English city and
By Andrew Stevens, City Mayors Fellow*
ON THIS PAGE: Local government in England ||| Elected regional mayors in England ||| Elected city mayors in England |||
ON OTHER PAGES: Local government in the UK ||| London Boroughs | City of London | Mayors, parties, politics
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Local government in England
May 2023: In London and several metropolitan areas, England’s cities are led by elected Mayors, while all but 14 of the 296 local councils in England are run by a Council Leader elected by their fellow councillors. Since 2002 a number have been led by mayors elected directly by local voters. Most of the local authority elected mayors in England have responsibility for all local services, with two district council mayors responsible for only environment, planning and housing. In London and the metro area Combined Authorities, the Mayor is responsible for transport, economic development, skills and spatial planning, as well as other fields as devolved. All of England’s elected mayors were previously elected for four-year terms by the instant run-off Supplementary Vote, from 2023 this has been by a simple majority (‘First Past the Post’). There are no elected mayors in Scotland, Wales or Northern Ireland.
There are 296 municipal units in England, consisting of all-purpose single-tier London Boroughs (32, as well as the City of London Corporation), metropolitan boroughs (36) and unitary authorities (63), and 164 non-metropolitan districts existing below 21 upper-tier county councils. In some cases, non-metropolitan districts can be known as borough or city councils, while some London Borough, metropolitan borough and unitary councils can also be known as ‘city’ councils. The single-tier councils all have the same responsibilities, but their designation reflects particular waves of reorganisation: London Boroughs (1965), metropolitan boroughs (1986) and unitary authorities (1995-1998, 2009 and 2019-23). Non-metropolitan districts perform mainly environmental, planning and housing functions in contrast to the all-purpose authorities that also provide education and social services.
In the majority of these 296 councils, all but 14 are currently headed by a Council Leader elected from among the council (previously annually, since 2010 for four-year terms). All councils are elected on four-year cycles but the type of elections (all out, half of seats or third of seats) is determined by each council, leading to a variety of election types across England (except in London and most Metropolitan Boroughs, which work on a single fixed all-out cycle).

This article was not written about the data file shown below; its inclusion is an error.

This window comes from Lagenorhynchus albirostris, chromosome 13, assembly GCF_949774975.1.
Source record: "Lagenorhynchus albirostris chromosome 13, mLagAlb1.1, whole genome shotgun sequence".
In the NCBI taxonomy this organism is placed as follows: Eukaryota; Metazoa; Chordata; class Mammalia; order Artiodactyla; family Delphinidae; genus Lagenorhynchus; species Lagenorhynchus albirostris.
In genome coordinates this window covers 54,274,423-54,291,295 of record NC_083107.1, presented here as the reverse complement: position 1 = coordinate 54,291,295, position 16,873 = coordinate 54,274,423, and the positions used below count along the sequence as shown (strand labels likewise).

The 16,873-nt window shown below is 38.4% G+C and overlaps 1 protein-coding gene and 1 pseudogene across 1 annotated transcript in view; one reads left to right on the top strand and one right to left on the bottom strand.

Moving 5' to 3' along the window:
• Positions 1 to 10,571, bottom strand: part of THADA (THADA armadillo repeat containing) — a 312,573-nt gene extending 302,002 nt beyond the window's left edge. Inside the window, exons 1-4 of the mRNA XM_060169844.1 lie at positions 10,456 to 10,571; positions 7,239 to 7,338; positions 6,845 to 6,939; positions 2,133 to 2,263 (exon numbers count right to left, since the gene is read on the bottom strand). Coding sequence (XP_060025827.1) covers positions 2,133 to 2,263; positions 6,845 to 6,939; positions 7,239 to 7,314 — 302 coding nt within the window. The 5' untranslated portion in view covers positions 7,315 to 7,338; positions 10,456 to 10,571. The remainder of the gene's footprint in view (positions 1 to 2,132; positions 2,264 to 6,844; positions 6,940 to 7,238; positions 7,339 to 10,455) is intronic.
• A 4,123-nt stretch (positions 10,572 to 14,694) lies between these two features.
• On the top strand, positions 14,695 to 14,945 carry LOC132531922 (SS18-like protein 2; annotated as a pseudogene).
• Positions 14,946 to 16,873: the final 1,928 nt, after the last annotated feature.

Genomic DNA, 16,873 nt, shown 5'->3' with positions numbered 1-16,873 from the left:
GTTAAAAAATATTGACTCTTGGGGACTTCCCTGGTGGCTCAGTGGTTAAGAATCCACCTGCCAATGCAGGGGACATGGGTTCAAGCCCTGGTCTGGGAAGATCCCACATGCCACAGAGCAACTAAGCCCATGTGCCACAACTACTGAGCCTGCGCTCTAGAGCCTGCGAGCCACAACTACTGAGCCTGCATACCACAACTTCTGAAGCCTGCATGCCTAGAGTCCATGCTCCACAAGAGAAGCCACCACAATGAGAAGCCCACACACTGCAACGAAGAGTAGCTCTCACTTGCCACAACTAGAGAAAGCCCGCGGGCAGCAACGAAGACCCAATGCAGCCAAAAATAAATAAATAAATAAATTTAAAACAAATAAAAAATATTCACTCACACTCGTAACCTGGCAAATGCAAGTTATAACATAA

The directly elected Mayor of London (since 2000) is included among England’s elected mayors, but as the Greater London Authority (GLA) is a strategic regional body that does not provide local authority services, he is considered separately for most other purposes. Since 2011, Combined Authorities (CAs) consisting of council leaders of constituent local authorities have been introduced to mostly metropolitan areas of England. Among their core responsibilities are transport, economic development, skills, housing investment and spatial planning, with other fields devolved as agreed with central government (e.g. social care, criminal justice). Under the Cities and Local Government Devolution Act 2016, ‘Metro Mayors’ were elected for the first time in 2017 to lead several of these Combined Authorities, in areas covering Birmingham, Bristol, Liverpool and Manchester, as well as Cambridge/Peterborough and Middlesbrough. In May 2018, a metro mayor election was held for the Sheffield City Region CA, followed by North of Tyne (Newcastle and surrounds) a year later and most recently West Yorkshire (Leeds) in 2021.